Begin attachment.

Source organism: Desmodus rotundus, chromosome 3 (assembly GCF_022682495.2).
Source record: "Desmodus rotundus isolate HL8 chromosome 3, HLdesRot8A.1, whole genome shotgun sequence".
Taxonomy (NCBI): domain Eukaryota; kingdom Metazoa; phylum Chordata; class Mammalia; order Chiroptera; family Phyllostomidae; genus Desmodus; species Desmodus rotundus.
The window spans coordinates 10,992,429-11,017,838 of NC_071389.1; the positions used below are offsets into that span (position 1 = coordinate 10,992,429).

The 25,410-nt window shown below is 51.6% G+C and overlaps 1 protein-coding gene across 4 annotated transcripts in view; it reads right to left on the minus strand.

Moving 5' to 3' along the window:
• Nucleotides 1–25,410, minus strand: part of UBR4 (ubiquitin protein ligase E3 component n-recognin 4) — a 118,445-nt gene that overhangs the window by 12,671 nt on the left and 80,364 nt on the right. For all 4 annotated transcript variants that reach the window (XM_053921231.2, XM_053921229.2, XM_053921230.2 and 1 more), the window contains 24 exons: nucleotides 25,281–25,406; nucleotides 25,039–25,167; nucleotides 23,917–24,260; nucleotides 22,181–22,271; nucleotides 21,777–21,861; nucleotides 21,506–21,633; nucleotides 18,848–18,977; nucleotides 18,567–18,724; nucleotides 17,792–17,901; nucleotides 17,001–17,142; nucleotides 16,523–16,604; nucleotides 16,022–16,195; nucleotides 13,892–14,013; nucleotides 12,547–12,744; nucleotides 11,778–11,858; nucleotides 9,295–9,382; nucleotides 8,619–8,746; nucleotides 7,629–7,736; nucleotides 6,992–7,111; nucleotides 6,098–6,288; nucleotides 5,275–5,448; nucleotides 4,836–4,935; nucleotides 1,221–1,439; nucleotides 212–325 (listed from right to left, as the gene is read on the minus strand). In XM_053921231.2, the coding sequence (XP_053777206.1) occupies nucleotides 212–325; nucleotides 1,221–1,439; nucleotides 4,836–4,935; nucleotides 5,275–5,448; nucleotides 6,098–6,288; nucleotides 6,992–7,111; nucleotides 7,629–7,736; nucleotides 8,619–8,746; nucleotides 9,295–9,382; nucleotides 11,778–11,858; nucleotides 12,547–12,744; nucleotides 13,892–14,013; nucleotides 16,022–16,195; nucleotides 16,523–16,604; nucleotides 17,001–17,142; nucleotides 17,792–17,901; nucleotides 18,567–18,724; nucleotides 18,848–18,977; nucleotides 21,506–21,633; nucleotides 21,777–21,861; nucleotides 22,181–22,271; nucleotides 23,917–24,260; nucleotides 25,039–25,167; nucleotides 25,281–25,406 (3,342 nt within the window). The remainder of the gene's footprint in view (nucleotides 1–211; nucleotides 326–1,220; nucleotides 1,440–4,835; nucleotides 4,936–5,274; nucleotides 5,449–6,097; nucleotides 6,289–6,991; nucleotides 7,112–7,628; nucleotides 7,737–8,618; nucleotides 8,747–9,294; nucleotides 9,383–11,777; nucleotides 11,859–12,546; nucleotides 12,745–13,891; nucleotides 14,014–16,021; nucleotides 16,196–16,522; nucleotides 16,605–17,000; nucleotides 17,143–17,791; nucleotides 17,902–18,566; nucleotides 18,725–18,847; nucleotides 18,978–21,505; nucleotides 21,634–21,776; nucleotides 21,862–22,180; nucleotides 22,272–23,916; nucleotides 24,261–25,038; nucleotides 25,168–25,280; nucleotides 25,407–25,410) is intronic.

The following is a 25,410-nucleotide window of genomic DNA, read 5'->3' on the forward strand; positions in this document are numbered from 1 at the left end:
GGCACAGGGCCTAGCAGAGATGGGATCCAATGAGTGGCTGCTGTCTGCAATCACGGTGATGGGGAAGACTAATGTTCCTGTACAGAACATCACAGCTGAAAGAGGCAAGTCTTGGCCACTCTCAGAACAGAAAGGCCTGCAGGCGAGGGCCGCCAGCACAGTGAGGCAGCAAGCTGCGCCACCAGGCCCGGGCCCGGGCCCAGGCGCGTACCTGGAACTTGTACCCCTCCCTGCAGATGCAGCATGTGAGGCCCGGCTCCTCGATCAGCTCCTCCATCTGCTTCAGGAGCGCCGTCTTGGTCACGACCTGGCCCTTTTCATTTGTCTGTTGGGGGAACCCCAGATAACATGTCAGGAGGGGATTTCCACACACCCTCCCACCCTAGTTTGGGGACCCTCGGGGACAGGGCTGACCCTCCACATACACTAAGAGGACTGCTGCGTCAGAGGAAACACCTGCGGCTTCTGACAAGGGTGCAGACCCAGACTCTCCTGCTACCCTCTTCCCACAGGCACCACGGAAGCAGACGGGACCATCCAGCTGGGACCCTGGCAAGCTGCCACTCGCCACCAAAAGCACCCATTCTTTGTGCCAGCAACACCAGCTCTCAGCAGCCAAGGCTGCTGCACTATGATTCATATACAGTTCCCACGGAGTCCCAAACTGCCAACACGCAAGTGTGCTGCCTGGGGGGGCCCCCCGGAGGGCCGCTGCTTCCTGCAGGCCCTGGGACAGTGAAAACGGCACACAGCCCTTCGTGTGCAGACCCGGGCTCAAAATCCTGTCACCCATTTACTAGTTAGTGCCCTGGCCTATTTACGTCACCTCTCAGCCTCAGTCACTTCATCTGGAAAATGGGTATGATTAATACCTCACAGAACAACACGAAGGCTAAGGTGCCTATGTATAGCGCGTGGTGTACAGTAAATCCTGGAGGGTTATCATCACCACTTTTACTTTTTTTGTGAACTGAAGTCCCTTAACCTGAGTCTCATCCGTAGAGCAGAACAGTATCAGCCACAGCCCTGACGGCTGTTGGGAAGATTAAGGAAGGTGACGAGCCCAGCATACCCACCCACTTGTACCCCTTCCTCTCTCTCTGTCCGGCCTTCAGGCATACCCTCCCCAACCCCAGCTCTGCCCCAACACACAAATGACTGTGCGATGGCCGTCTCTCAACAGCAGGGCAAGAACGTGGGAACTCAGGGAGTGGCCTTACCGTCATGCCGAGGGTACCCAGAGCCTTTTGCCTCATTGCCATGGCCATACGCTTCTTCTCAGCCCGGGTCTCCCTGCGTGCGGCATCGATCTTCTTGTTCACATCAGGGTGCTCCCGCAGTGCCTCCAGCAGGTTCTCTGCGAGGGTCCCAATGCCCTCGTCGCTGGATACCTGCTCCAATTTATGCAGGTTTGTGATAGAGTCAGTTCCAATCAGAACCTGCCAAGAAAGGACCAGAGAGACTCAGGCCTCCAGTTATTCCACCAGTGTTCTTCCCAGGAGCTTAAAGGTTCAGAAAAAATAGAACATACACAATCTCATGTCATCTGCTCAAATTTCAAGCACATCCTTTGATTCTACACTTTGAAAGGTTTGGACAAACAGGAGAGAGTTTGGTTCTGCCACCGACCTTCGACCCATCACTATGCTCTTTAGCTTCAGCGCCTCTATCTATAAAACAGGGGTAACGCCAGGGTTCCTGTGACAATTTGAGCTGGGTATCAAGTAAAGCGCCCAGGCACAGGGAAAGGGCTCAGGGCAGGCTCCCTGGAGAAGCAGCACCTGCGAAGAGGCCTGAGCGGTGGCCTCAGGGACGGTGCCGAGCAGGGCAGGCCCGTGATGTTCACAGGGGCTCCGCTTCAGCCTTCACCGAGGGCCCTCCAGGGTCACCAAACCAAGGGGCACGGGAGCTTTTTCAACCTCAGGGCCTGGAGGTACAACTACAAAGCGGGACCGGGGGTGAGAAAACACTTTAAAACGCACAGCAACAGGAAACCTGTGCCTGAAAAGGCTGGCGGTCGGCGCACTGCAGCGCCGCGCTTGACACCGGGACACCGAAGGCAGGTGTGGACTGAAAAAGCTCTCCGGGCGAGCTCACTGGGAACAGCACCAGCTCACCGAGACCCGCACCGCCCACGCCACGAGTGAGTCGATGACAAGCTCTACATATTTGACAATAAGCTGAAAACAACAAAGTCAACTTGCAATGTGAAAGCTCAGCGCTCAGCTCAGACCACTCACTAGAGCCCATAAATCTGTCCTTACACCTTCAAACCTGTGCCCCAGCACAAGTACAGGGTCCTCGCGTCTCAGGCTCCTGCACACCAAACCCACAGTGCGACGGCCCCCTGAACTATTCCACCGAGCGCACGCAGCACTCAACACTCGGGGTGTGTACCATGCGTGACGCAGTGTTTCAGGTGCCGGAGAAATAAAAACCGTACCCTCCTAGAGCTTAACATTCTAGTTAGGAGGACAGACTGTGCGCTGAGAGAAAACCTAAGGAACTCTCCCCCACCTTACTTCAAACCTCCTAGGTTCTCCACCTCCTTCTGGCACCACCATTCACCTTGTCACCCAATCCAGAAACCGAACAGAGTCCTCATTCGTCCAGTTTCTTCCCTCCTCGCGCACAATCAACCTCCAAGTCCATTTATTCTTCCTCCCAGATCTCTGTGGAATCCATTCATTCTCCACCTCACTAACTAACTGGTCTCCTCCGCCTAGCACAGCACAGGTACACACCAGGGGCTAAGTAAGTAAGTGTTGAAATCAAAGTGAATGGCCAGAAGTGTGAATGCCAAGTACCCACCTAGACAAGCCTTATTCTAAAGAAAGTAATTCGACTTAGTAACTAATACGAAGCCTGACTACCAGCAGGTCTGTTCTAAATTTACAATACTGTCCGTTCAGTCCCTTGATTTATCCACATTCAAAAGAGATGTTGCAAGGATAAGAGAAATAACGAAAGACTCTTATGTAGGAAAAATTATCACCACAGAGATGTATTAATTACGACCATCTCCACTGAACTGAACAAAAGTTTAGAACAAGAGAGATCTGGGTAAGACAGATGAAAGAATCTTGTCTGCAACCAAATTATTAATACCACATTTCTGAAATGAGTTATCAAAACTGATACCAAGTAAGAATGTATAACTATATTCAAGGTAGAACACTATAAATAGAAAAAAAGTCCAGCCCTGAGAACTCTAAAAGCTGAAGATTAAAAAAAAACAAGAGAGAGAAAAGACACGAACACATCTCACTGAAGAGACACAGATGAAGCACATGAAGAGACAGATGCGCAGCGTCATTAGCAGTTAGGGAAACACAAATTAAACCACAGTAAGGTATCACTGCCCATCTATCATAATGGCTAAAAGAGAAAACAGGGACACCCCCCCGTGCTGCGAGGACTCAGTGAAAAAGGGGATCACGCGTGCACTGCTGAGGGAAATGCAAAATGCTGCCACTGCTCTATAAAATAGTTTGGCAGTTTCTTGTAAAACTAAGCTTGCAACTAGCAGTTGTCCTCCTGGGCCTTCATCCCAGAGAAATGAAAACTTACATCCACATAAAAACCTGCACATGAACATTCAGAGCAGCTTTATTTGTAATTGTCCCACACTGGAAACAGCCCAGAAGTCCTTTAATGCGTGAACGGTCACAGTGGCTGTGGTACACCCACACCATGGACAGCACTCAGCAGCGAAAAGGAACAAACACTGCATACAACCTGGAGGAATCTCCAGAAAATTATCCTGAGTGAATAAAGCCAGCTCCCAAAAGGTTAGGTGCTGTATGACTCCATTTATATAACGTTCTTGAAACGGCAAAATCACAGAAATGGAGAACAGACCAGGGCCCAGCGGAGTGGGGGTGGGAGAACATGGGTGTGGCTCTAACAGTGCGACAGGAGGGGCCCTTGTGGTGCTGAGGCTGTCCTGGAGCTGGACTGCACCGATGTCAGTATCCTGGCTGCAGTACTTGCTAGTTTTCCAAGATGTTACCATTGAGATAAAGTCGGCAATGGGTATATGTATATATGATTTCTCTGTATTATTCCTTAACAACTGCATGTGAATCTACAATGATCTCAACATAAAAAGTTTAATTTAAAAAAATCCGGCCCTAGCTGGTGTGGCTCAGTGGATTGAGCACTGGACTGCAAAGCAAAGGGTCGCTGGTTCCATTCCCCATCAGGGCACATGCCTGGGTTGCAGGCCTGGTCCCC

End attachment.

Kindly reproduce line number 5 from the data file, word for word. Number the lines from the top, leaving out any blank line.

The 25,410-nt window shown below is 51.6% G+C and overlaps 1 protein-coding gene across 4 annotated transcripts in view; it reads right to left on the minus strand.